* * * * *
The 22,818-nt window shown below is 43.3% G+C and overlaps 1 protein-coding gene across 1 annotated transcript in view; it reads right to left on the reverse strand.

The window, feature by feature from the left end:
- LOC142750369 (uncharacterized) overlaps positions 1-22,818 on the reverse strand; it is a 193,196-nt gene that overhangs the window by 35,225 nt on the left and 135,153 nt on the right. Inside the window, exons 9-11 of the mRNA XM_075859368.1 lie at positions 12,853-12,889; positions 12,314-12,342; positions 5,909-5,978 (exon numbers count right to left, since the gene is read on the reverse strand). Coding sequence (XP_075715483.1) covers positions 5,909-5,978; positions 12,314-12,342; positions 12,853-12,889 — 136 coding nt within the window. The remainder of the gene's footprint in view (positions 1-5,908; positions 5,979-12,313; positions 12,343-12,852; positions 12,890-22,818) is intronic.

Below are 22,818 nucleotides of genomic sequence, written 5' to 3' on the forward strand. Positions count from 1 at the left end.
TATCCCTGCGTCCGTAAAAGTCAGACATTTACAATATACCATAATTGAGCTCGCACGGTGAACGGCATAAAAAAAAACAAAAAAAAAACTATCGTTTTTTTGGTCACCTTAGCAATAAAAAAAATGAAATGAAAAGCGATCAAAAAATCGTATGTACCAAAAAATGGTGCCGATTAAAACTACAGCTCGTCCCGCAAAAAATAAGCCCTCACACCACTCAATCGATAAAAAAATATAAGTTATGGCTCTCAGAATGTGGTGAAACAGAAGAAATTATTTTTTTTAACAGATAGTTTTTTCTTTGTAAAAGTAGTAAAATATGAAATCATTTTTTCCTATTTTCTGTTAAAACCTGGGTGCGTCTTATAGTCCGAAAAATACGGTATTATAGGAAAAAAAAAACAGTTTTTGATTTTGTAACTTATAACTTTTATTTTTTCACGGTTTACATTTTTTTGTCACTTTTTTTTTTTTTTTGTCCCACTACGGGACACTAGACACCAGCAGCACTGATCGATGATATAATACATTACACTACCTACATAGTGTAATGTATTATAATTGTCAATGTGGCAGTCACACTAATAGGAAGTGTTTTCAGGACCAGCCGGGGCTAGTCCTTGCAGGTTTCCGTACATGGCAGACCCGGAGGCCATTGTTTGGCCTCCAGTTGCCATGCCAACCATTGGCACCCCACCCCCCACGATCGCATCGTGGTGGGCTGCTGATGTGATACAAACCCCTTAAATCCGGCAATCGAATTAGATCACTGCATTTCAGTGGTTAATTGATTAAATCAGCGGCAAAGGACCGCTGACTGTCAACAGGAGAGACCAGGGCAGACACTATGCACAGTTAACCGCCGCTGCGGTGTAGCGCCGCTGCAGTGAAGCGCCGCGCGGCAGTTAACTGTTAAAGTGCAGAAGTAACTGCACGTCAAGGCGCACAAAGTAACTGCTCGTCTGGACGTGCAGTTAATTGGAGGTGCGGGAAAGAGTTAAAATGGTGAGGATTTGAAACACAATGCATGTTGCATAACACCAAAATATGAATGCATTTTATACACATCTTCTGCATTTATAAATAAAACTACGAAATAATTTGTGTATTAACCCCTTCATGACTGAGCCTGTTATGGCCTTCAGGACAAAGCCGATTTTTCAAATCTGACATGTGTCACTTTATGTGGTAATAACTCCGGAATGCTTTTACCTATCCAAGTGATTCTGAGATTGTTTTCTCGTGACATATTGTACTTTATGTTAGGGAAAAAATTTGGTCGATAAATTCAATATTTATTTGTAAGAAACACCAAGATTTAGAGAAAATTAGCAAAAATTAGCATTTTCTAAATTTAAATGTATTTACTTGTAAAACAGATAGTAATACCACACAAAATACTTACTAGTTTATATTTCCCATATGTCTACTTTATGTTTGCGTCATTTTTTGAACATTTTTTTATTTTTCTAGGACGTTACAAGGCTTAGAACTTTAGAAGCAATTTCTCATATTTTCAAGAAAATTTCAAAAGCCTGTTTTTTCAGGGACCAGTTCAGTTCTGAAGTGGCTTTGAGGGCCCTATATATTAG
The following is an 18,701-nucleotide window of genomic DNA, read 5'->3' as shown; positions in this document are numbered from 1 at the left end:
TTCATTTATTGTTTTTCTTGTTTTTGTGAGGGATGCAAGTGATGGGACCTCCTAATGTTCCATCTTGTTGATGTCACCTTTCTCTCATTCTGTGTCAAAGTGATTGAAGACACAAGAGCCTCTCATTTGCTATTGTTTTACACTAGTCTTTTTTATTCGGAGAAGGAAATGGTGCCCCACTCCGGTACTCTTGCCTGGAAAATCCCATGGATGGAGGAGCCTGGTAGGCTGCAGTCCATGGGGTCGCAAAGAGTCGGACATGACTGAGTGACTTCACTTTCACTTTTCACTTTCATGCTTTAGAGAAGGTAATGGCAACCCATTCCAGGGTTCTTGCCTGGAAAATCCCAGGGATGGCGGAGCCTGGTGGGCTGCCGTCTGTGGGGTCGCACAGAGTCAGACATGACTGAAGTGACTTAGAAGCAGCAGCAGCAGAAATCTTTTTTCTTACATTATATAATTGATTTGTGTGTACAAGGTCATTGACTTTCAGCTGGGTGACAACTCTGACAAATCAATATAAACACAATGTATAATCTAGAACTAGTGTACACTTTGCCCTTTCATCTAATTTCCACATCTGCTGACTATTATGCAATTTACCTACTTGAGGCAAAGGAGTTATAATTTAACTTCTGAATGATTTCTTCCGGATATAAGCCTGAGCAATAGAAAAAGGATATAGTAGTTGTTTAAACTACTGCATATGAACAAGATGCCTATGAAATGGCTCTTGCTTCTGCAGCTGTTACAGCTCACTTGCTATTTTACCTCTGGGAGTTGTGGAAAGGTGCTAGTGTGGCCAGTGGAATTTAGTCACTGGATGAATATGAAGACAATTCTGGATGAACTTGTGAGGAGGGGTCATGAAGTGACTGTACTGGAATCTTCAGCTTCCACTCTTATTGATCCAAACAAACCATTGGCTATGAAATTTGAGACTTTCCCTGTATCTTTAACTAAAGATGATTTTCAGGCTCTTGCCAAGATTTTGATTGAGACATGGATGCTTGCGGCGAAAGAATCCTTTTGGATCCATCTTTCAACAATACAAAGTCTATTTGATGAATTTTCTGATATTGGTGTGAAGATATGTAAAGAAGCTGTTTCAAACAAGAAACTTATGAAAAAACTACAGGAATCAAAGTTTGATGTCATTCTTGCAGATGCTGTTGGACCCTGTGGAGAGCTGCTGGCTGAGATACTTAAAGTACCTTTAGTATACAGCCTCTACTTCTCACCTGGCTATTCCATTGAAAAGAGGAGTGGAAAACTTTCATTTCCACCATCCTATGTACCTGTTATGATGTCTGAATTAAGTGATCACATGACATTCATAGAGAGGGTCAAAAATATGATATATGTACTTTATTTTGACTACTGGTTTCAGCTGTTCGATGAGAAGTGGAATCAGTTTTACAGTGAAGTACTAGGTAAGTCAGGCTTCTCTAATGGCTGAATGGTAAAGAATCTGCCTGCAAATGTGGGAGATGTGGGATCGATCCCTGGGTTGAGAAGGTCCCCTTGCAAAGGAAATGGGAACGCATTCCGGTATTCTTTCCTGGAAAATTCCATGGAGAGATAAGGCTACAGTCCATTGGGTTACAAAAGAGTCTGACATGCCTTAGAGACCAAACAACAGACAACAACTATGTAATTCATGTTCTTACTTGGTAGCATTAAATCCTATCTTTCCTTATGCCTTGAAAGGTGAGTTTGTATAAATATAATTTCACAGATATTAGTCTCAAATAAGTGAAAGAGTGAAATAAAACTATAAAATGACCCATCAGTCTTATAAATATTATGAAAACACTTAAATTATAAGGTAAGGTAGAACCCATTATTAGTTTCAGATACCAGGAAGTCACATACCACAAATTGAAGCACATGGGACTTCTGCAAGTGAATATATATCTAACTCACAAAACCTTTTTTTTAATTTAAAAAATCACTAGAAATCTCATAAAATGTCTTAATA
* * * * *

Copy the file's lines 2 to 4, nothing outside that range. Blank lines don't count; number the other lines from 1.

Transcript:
The window, feature by feature from the left end:
- LOC142750369 (uncharacterized) overlaps positions 1-22,818 on the reverse strand; it is a 193,196-nt gene that overhangs the window by 35,225 nt on the left and 135,153 nt on the right. Inside the window, exons 9-11 of the mRNA XM_075859368.1 lie at positions 12,853-12,889; positions 12,314-12,342; positions 5,909-5,978 (exon numbers count right to left, since the gene is read on the reverse strand). Coding sequence (XP_075715483.1) covers positions 5,909-5,978; positions 12,314-12,342; positions 12,853-12,889 — 136 coding nt within the window. The remainder of the gene's footprint in view (positions 1-5,908; positions 5,979-12,313; positions 12,343-12,852; positions 12,890-22,818) is intronic.

Below are 22,818 nucleotides of genomic sequence, written 5' to 3' on the forward strand. Positions count from 1 at the left end.